In Game of Thrones S07E01, someone weighs a body part (not being specific to avoid spoilers)-- and finds that it weighs 147 (or something). It always bothers me when people specify unit-less measurements. 147 what? Stones? Kilograms? Pounds? Is there a special block of metal that sets this standard?
ETA: It appears the Archmaester Ebrose was documenting the weights as "penny" in the scene for the basis of the question.
Based on the evidence below, I am fairly certain this would refer to a pennyweight. Whether or not this actually makes sense though is another question.
And now back to your regularly scheduled answer...
We do know George based his world on medieval Europe. We see throughout the books that both pounds and stones are used by many characters from various parts of the world (a small sample is given below). These are most likely the base units, however we do not see any smaller units of measure.
Ned uses stones:
Since the night they had stood side by side in Greyjoy's fallen stronghold, where Robert had accepted the rebel lord's surrender and Ned had taken his son Theon as hostage and ward, the king had gained at least eight stone. - A Game of Thrones - Eddard I
Jon uses pounds and stones:
By the look of him, he must have weighed twenty stone. - A Game of Thrones - Jon IV
Rast had two years and forty pounds on him. A Game of Thrones - Jon IV
Tyrion makes reference to pounds and stones as well:
He needed help to mount; he felt as though he weighed a thousand stone. - A Game of Thrones - Tyrion VIII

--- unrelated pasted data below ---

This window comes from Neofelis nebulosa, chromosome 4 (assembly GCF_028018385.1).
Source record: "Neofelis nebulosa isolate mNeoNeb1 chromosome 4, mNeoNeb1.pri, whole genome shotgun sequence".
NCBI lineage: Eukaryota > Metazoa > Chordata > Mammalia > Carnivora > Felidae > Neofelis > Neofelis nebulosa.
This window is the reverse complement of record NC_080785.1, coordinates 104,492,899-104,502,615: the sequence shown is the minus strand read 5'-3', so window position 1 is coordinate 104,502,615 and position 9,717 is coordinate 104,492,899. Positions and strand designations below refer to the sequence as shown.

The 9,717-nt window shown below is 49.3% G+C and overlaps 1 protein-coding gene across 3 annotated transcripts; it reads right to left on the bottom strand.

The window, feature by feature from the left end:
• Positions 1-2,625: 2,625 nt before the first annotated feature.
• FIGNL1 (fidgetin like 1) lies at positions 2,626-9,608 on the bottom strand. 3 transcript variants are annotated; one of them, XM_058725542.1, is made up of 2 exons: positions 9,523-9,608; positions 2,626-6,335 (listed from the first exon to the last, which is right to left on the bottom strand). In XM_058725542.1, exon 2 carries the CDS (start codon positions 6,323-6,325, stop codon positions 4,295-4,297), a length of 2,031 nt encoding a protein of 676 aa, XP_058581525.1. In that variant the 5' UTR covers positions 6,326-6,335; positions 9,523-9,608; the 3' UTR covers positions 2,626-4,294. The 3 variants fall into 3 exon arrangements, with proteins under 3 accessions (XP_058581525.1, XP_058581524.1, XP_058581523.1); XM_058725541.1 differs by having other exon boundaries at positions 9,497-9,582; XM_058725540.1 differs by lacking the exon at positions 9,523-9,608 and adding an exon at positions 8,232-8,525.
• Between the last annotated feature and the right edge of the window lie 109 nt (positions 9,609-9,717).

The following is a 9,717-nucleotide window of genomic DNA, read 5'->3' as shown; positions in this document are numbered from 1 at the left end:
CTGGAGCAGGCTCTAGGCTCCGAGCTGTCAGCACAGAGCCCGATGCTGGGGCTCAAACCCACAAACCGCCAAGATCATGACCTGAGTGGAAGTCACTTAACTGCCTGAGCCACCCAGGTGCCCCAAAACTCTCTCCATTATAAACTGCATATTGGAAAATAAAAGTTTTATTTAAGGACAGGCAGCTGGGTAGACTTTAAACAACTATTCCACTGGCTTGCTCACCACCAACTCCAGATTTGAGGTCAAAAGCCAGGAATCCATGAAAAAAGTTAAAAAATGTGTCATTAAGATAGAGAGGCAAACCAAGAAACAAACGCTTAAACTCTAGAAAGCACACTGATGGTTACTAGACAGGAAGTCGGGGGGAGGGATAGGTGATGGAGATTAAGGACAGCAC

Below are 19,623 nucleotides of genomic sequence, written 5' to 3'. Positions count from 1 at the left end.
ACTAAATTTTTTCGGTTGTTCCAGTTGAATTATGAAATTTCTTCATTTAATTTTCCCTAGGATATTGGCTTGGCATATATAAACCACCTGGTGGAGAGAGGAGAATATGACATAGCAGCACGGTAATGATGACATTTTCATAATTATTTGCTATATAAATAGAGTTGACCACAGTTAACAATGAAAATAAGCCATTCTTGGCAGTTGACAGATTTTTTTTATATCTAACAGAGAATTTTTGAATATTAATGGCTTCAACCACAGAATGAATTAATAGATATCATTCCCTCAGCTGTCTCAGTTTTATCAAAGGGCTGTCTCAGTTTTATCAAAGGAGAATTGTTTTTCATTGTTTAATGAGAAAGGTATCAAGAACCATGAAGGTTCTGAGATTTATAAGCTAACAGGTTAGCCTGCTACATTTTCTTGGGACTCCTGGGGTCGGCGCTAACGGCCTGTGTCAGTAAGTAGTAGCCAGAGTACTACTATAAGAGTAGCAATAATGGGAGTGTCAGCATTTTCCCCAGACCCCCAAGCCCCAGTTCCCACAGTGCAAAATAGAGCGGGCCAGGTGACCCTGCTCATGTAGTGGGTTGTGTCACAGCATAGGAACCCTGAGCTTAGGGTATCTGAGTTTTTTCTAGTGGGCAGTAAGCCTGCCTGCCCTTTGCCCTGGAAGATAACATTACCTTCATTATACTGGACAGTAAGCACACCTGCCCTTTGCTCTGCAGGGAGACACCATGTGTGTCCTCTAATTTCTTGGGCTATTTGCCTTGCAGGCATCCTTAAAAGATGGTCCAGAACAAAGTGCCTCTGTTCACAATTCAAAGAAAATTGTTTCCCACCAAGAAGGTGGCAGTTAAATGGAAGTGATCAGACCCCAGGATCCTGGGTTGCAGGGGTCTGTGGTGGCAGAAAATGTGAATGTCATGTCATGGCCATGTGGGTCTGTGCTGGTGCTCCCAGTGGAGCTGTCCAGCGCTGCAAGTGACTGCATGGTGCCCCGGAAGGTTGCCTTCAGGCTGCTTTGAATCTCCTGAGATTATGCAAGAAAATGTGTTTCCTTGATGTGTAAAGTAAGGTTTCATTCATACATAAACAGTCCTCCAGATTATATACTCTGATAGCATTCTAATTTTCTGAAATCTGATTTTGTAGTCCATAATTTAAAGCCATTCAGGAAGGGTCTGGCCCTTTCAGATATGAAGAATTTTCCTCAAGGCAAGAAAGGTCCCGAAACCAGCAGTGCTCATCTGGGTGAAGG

The boy's clothes his host had dressed him in made him feel like ten pounds of sausage in a five-pound skin. - A Dance with Dragons - Tyrion II
Traders also seem to use pounds in the deals:
Not to mention cloves and nutmeg, and a pound of saffron. - A Dance with Dragons - Davos I
Daenerys uses stones:
The old man had the look of Westeros about him, and the brown-skinned one must weigh twenty stone. - A Clash of Kings - Daenerys V
Ounces are only used once, and a bit of a colloquial way:
Balon Greyjoy had always been thin, but now he looked as though the gods had put him in a cauldron and boiled every spare ounce of flesh from his bones, until nothing remained but hair and skin. - A Clash of Kings - Theon I
George has been known to keep things vague so as fans have a harder time picking up on his mistake. I would suggest that the show is following suit... don't give units because first, we don't know, and second, we don't want to be "wrong".
There is no explanation as to what their weights and measures are based on in The Game of Thrones
throughout the show and books various weights are mentioned which includes pounds so the easiest answer would be to assume they meant 147 grams since grams are a sub unit of pounds and 147 of anything else would be way to much for any body part
Edit: Grains and pennyweights are actually the sub units of ounces and pounds and 147 of either could still work